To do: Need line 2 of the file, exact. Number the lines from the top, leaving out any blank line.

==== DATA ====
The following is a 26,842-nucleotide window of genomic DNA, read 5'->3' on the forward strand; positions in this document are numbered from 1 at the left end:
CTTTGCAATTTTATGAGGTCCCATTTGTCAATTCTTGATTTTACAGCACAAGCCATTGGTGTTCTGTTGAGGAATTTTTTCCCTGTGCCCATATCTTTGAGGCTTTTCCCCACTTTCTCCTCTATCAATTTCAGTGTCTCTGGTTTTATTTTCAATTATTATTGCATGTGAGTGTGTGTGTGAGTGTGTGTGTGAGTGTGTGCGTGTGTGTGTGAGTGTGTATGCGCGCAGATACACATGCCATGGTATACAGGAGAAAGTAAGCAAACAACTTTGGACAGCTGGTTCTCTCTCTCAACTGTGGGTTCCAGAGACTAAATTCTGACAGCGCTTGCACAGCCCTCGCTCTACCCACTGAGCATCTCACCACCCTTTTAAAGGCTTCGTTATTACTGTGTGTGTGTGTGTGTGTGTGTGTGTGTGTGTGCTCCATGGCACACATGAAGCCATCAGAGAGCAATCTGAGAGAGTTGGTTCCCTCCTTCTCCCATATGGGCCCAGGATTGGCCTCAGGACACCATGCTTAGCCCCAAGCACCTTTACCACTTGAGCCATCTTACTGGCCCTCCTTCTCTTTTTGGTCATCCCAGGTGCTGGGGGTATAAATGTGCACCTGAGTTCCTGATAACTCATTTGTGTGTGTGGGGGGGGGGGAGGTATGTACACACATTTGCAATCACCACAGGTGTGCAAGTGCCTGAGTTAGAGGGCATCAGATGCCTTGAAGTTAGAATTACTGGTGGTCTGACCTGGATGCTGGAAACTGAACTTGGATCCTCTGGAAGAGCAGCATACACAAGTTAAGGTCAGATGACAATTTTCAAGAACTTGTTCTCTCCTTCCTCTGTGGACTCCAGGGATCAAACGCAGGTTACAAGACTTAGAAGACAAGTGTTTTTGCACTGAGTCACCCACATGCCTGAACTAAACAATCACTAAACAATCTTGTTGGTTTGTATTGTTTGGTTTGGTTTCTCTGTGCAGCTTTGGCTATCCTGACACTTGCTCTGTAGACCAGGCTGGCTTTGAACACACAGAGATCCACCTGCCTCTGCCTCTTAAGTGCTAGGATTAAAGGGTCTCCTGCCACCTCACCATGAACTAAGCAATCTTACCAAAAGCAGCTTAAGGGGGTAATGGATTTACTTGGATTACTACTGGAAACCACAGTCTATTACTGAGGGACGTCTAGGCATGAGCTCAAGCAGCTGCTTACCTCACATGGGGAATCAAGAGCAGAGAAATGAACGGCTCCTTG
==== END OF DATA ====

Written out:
CTTTGCAATTTTATGAGGTCCCATTTGTCAATTCTTGATTTTACAGCACAAGCCATTGGTGTTCTGTTGAGGAATTTTTTCCCTGTGCCCATATCTTTGAGGCTTTTCCCCACTTTCTCCTCTATCAATTTCAGTGTCTCTGGTTTTATTTTCAATTATTATTGCATGTGAGTGTGTGTGTGAGTGTGTGTGTGAGTGTGTGCGTGTGTGTGTGAGTGTGTATGCGCGCAGATACACATGCCATGGTATACAGGAGAAAGTAAGCAAACAACTTTGGACAGCTGGTTCTCTCTCTCAACTGTGGGTTCCAGAGACTAAATTCTGACAGCGCTTGCACAGCCCTCGCTCTACCCACTGAGCATCTCACCACCCTTTTAAAGGCTTCGTTATTACTGTGTGTGTGTGTGTGTGTGTGTGTGTGTGTGTGCTCCATGGCACACATGAAGCCATCAGAGAGCAATCTGAGAGAGTTGGTTCCCTCCTTCTCCCATATGGGCCCAGGATTGGCCTCAGGACACCATGCTTAGCCCCAAGCACCTTTACCACTTGAGCCATCTTACTGGCCCTCCTTCTCTTTTTGGTCATCCCAGGTGCTGGGGGTATAAATGTGCACCTGAGTTCCTGATAACTCATTTGTGTGTGTGGGGGGGGGGGAGGTATGTACACACATTTGCAATCACCACAGGTGTGCAAGTGCCTGAGTTAGAGGGCATCAGATGCCTTGAAGTTAGAATTACTGGTGGTCTGACCTGGATGCTGGAAACTGAACTTGGATCCTCTGGAAGAGCAGCATACACAAGTTAAGGTCAGATGACAATTTTCAAGAACTTGTTCTCTCCTTCCTCTGTGGACTCCAGGGATCAAACGCAGGTTACAAGACTTAGAAGACAAGTGTTTTTGCACTGAGTCACCCACATGCCTGAACTAAACAATCACTAAACAATCTTGTTGGTTTGTATTGTTTGGTTTGGTTTCTCTGTGCAGCTTTGGCTATCCTGACACTTGCTCTGTAGACCAGGCTGGCTTTGAACACACAGAGATCCACCTGCCTCTGCCTCTTAAGTGCTAGGATTAAAGGGTCTCCTGCCACCTCACCATGAACTAAGCAATCTTACCAAAAGCAGCTTAAGGGGGTAATGGATTTACTTGGATTACTACTGGAAACCACAGTCTATTACTGAGGGACGTCTAGGCATGAGCTCAAGCAGCTGCTTACCTCACATGGGGAATCAAGAGCAGAGAAATGAACGGCTCCTTG